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Such statistics demand attention and action, which is why experts say destigmatizing mental health and talking about it is so important.

“Today we see more people talking about mental health openly—in a way that is more akin to physical health,” says Champion. She adds that mental health support for young people is being more widely promoted, and kids and teens have greater access to resources, from their school counselors to support organizations.

Parents are encouraging this support too. More than two-thirds of American parents believe children should be introduced to wellness and mental health awareness in primary or middle school, according to a new Global Learner Survey from Pearson. Since early intervention is key to helping young people manage their mental health, these changes are positive developments.

In addition, more and more people in the public eye are sharing their personal mental health experiences as well, which can help inspire young people to open up and seek out the help they need.

“Many celebrities and influencers have come forward with their mental health stories, which can normalize the conversation, and is helpful for younger generations to understand that they are not alone,” says Champion.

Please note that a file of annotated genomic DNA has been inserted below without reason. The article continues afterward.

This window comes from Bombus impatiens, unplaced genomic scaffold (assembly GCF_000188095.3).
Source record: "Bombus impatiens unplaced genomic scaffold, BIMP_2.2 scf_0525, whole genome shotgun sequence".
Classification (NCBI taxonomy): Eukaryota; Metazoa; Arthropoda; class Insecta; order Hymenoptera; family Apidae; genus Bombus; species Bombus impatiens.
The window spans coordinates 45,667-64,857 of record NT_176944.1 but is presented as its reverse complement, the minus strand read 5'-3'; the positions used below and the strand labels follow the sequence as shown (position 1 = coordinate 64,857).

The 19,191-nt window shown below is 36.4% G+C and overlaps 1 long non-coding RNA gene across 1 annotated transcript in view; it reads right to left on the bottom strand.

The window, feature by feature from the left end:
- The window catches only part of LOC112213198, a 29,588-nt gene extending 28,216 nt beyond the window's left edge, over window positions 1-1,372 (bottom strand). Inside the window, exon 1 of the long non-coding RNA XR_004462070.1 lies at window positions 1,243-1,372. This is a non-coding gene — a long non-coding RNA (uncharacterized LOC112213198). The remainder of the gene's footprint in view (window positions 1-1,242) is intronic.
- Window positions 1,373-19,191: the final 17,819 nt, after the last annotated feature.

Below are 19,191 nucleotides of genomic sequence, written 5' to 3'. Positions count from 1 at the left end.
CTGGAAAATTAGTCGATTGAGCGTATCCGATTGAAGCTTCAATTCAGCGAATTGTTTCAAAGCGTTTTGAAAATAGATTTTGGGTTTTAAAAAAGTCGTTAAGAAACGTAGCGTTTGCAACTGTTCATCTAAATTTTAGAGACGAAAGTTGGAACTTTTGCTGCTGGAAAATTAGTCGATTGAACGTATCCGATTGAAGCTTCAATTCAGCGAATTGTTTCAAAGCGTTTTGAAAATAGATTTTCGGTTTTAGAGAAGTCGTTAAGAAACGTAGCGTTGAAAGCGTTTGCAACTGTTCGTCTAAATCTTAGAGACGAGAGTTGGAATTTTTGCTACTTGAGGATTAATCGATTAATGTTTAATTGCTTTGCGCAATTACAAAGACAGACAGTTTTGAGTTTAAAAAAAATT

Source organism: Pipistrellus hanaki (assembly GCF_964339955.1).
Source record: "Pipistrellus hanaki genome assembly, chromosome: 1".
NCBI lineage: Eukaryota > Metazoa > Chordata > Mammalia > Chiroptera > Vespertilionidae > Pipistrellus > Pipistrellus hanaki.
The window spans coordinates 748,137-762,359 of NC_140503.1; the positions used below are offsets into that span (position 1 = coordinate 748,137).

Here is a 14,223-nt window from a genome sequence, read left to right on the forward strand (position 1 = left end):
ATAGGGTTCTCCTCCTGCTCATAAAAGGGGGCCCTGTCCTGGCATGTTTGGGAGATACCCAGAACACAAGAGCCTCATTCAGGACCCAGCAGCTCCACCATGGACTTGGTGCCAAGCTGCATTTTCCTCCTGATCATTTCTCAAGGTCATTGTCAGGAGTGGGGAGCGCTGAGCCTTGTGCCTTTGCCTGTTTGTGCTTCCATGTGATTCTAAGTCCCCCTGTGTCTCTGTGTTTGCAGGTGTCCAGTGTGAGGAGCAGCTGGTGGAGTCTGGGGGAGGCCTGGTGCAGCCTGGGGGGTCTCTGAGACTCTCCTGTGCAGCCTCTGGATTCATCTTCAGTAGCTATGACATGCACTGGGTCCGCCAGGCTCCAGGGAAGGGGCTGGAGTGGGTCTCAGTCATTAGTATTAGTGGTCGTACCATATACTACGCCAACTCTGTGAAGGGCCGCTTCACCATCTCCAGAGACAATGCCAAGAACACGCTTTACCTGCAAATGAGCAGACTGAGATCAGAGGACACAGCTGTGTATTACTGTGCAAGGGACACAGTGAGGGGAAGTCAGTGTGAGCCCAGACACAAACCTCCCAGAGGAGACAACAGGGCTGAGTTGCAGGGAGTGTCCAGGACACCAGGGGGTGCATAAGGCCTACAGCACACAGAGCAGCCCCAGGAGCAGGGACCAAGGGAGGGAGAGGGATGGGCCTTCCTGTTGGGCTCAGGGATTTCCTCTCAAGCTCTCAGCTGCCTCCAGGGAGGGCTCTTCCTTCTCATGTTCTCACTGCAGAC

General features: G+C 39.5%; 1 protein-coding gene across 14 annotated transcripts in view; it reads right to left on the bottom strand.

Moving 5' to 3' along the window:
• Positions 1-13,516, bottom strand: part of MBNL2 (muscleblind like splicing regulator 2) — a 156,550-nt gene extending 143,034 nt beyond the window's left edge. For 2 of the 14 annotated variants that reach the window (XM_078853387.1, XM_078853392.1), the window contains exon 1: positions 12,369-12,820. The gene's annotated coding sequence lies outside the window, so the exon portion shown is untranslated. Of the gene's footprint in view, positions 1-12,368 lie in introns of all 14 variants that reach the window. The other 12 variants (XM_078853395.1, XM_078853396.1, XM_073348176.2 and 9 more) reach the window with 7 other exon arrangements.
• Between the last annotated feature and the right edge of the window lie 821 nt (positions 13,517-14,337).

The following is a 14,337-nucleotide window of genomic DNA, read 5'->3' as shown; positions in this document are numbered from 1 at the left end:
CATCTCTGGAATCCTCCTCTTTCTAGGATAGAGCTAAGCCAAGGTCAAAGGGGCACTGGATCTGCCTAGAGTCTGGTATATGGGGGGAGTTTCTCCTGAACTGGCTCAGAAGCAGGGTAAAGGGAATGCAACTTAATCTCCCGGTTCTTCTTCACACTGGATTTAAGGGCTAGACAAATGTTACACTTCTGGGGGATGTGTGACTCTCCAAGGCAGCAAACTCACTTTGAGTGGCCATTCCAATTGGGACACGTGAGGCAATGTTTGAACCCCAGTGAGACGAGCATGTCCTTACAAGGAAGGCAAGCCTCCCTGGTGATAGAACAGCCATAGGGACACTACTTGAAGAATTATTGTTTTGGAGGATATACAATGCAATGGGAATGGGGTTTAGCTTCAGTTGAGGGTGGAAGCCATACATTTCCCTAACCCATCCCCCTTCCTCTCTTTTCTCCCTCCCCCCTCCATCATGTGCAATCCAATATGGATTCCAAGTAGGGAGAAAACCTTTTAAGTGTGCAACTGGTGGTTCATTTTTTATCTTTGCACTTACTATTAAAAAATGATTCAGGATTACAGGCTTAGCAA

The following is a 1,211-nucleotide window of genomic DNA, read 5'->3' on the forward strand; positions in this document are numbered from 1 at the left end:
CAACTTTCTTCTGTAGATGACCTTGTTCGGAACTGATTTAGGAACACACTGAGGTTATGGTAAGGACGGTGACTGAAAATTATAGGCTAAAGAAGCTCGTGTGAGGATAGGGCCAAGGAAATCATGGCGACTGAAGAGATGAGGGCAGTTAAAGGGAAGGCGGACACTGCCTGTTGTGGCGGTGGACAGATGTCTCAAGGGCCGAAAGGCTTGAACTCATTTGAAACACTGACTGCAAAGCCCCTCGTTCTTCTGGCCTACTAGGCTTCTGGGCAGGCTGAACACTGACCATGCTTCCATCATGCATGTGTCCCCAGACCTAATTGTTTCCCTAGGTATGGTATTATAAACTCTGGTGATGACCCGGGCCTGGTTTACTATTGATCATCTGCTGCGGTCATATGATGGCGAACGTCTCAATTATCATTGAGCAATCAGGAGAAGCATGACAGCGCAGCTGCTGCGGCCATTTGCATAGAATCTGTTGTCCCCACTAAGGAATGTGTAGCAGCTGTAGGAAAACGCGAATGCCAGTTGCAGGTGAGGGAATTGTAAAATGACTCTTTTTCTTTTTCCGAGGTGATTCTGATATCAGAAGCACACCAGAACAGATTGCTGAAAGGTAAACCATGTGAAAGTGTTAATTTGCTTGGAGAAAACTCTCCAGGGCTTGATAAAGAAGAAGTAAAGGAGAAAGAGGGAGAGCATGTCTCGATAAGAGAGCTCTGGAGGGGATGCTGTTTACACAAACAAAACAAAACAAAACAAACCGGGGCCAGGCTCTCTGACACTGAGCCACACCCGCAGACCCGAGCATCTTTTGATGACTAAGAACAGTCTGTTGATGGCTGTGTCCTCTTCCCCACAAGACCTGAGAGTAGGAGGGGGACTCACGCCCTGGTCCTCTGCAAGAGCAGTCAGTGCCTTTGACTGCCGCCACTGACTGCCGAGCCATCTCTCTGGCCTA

That’s one reason Connections Academy is hosting a series of virtual Emotional Fitness talks with Olympic athletes who are alums of the virtual school during Mental Health Awareness Month. These talks are free, open to the public and include relatable topics such as success and failure, leadership, empowerment and authenticity. For instance, on May 18, Olympic women’s ice hockey player Lyndsey Fry will speak on finding your own style of confidence, and on May 25, Olympic figure skater Karen Chen will share advice for keeping calm under pressure.

Family support plays a huge role as well. While the pandemic has been challenging in and of itself, it has actually helped families identify mental health struggles as they’ve spent more time together.

“Parents gained greater insight into their child’s behavior and moods, how they interact with peers and teachers,” says Champion. “For many parents this was eye-opening and revealed the need to focus on mental health.”